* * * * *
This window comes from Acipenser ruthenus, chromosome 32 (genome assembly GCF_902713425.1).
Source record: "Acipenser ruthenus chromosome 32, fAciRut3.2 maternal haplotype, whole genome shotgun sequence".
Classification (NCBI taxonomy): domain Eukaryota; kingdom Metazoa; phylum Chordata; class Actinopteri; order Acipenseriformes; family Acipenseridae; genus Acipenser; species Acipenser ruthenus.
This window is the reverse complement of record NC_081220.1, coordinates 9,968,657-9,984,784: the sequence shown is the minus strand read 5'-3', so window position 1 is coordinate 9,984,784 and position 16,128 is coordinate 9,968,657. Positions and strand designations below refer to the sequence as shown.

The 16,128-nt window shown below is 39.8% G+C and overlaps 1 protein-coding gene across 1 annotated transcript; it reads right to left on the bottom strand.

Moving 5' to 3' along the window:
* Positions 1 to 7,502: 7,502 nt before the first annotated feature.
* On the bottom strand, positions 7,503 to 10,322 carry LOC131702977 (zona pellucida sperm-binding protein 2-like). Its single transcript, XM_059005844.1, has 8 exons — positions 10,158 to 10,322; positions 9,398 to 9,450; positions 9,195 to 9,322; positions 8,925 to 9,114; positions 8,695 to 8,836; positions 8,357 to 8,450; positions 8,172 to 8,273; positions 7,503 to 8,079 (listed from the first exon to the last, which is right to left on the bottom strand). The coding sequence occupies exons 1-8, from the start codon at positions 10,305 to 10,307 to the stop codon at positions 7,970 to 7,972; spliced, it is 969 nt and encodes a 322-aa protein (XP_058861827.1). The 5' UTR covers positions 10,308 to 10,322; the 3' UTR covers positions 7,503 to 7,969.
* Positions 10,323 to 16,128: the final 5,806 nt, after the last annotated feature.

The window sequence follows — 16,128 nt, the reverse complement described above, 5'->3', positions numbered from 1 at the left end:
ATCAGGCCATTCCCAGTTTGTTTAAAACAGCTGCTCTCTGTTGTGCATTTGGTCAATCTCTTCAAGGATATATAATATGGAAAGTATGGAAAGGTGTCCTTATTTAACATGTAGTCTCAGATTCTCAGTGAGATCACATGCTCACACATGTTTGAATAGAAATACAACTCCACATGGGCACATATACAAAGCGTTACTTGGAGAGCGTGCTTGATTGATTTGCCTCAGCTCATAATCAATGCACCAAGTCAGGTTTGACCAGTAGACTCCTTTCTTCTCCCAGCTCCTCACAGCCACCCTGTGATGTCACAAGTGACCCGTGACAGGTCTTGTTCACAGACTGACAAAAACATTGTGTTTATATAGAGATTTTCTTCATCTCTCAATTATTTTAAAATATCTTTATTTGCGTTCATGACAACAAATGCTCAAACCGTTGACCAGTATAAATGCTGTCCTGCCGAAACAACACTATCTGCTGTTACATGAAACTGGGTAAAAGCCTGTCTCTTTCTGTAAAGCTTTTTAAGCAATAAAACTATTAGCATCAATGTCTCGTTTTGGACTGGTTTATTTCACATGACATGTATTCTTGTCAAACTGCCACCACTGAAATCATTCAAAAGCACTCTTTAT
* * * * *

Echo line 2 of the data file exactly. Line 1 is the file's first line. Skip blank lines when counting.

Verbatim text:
Source record: "Acipenser ruthenus chromosome 32, fAciRut3.2 maternal haplotype, whole genome shotgun sequence".